Nachi Waterfall 那智の瀧
Inside a sacred primeval forest, Japan's tallest waterfall roars to welcome you
From the wellspring within an evergreen primeval forest, Nachi Waterfall is Japan's tallest waterfall, with an uninterrupted drop of 133 meters.
The waterfall is appreciated for its natural beauty, but also worshipped as the dwelling of Shinto deity. The thundering sound of water barreling down every second will give believers and non-believers alike a mystical experience.
- The might and majesty of Japan's tallest waterfall
- At the base of the waterfall, you can visit the observation deck for 300 yen. For another 100 yen you can taste the pure waterfall water, which is said to grant good fortune and long life.
How to Get There
From JR Kii-Katsuura station, take a bus bound for Nachisan and alight at Nachi-no-Taki-mae bus stop (around 30 minutes). From there, it takes about 5 minutes on foot to reach the waterfall.
At 133 meters, this is Japan's tallest uninterrupted single drop waterfall
This waterfall is part of the Sacred Sites and Pilgrimage Routes in the Kii Mountain Range—a UNESCO World Heritage site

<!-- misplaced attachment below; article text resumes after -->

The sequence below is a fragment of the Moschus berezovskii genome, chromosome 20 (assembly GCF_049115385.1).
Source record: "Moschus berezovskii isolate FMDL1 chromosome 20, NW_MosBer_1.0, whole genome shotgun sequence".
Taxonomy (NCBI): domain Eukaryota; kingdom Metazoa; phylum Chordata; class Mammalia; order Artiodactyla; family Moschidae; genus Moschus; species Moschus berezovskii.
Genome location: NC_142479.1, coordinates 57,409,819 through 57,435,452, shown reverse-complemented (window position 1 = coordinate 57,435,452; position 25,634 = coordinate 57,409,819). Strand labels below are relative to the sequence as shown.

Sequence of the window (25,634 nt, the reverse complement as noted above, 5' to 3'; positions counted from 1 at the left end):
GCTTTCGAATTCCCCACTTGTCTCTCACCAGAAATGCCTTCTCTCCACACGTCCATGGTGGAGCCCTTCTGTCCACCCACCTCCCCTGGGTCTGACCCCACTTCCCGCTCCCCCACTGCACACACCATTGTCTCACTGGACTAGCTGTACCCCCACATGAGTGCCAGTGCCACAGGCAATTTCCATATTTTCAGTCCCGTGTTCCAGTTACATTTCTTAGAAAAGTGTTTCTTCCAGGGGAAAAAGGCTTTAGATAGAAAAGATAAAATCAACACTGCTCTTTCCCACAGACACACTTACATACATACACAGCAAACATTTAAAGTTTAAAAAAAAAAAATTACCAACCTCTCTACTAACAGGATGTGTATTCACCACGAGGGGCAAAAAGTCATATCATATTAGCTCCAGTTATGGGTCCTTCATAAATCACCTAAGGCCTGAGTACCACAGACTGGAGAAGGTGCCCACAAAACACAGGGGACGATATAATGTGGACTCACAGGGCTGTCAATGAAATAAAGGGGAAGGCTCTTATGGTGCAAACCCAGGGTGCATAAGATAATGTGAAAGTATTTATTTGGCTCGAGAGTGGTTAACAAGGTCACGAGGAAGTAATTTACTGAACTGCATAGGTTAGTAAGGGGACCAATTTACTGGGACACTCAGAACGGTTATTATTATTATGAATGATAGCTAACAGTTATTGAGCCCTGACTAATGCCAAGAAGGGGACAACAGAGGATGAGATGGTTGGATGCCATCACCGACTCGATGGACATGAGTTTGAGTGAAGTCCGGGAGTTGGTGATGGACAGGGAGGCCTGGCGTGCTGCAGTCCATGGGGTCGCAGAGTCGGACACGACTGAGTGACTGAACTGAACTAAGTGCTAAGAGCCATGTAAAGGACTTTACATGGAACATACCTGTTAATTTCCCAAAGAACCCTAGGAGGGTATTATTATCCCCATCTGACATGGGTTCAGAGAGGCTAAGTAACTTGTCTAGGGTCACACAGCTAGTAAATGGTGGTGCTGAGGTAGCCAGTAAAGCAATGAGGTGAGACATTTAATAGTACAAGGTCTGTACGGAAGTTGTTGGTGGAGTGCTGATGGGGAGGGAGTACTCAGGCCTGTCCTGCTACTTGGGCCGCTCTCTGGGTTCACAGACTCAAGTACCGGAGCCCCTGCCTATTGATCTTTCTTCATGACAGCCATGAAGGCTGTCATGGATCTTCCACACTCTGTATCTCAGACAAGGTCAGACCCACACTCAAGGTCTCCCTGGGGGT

The Divine Spirit of the Waterfall
Long before religion formed, locals worshipped the waterfall as a divine spirit. Later a shrine was built here, and the Shinto priests serve the deity daily. A shide, the zig-zag paper streamers which mark the sacred presence of a Shinto deity, hang near the waterfall.
A visit to the waterfall usually includes a visit to Hiro Shrine. The shrine was built in honor of the waterfall deity at the foot of the falls, It is free to enter the shrine, but there is a 300 yen fee to visit the viewing platform.
It takes around 30 minutes to hike up the stone staircase from the waterfall to Kumano Nachi Taisha Grand Shrine .
A harmonious relationship between Shinto and Buddhism
The view of Seiganto-ji Temple's three-soried pagoda with Nachi Waterfall in the background is picture-perfect.
* The information on this page may be subject to change due to COVID-19.